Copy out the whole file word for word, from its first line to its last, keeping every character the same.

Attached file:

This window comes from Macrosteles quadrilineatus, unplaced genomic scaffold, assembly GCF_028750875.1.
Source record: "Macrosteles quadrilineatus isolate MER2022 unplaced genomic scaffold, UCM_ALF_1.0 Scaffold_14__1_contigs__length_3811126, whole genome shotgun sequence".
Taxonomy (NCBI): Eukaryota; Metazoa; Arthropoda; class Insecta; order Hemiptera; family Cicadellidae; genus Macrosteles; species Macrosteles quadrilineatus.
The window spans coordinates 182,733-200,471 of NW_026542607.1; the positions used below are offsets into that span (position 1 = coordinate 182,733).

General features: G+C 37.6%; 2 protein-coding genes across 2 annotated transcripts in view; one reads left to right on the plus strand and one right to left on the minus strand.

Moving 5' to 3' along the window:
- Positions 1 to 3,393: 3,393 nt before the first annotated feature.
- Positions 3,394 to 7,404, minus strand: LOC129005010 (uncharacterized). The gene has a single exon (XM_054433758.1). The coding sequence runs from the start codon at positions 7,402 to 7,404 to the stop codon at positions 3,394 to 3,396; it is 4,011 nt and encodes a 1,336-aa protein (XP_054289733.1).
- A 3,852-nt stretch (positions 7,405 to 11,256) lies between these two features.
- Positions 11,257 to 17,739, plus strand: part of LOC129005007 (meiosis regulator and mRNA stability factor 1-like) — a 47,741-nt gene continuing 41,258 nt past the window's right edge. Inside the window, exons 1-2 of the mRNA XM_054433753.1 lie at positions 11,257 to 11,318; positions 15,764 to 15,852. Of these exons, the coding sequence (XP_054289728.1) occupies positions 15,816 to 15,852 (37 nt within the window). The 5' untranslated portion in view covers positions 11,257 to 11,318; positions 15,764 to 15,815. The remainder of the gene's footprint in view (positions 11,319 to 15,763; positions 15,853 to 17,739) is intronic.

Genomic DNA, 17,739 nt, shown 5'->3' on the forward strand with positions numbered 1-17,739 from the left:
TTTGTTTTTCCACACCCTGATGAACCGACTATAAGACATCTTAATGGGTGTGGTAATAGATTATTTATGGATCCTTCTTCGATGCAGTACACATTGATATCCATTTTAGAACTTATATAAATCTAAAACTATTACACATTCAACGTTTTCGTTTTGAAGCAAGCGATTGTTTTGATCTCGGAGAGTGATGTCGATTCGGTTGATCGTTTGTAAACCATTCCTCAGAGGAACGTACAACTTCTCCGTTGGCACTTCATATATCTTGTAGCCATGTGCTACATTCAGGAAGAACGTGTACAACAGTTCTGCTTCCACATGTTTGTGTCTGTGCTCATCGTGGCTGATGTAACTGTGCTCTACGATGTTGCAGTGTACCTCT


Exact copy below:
This window comes from Macrosteles quadrilineatus, unplaced genomic scaffold, assembly GCF_028750875.1.
Source record: "Macrosteles quadrilineatus isolate MER2022 unplaced genomic scaffold, UCM_ALF_1.0 Scaffold_14__1_contigs__length_3811126, whole genome shotgun sequence".
Taxonomy (NCBI): Eukaryota; Metazoa; Arthropoda; class Insecta; order Hemiptera; family Cicadellidae; genus Macrosteles; species Macrosteles quadrilineatus.
The window spans coordinates 182,733-200,471 of NW_026542607.1; the positions used below are offsets into that span (position 1 = coordinate 182,733).

General features: G+C 37.6%; 2 protein-coding genes across 2 annotated transcripts in view; one reads left to right on the plus strand and one right to left on the minus strand.

Moving 5' to 3' along the window:
- Positions 1 to 3,393: 3,393 nt before the first annotated feature.
- Positions 3,394 to 7,404, minus strand: LOC129005010 (uncharacterized). The gene has a single exon (XM_054433758.1). The coding sequence runs from the start codon at positions 7,402 to 7,404 to the stop codon at positions 3,394 to 3,396; it is 4,011 nt and encodes a 1,336-aa protein (XP_054289733.1).
- A 3,852-nt stretch (positions 7,405 to 11,256) lies between these two features.
- Positions 11,257 to 17,739, plus strand: part of LOC129005007 (meiosis regulator and mRNA stability factor 1-like) — a 47,741-nt gene continuing 41,258 nt past the window's right edge. Inside the window, exons 1-2 of the mRNA XM_054433753.1 lie at positions 11,257 to 11,318; positions 15,764 to 15,852. Of these exons, the coding sequence (XP_054289728.1) occupies positions 15,816 to 15,852 (37 nt within the window). The 5' untranslated portion in view covers positions 11,257 to 11,318; positions 15,764 to 15,815. The remainder of the gene's footprint in view (positions 11,319 to 15,763; positions 15,853 to 17,739) is intronic.

Genomic DNA, 17,739 nt, shown 5'->3' on the forward strand with positions numbered 1-17,739 from the left:
TTTGTTTTTCCACACCCTGATGAACCGACTATAAGACATCTTAATGGGTGTGGTAATAGATTATTTATGGATCCTTCTTCGATGCAGTACACATTGATATCCATTTTAGAACTTATATAAATCTAAAACTATTACACATTCAACGTTTTCGTTTTGAAGCAAGCGATTGTTTTGATCTCGGAGAGTGATGTCGATTCGGTTGATCGTTTGTAAACCATTCCTCAGAGGAACGTACAACTTCTCCGTTGGCACTTCATATATCTTGTAGCCATGTGCTACATTCAGGAAGAACGTGTACAACAGTTCTGCTTCCACATGTTTGTGTCTGTGCTCATCGTGGCTGATGTAACTGTGCTCTACGATGTTGCAGTGTACCTCT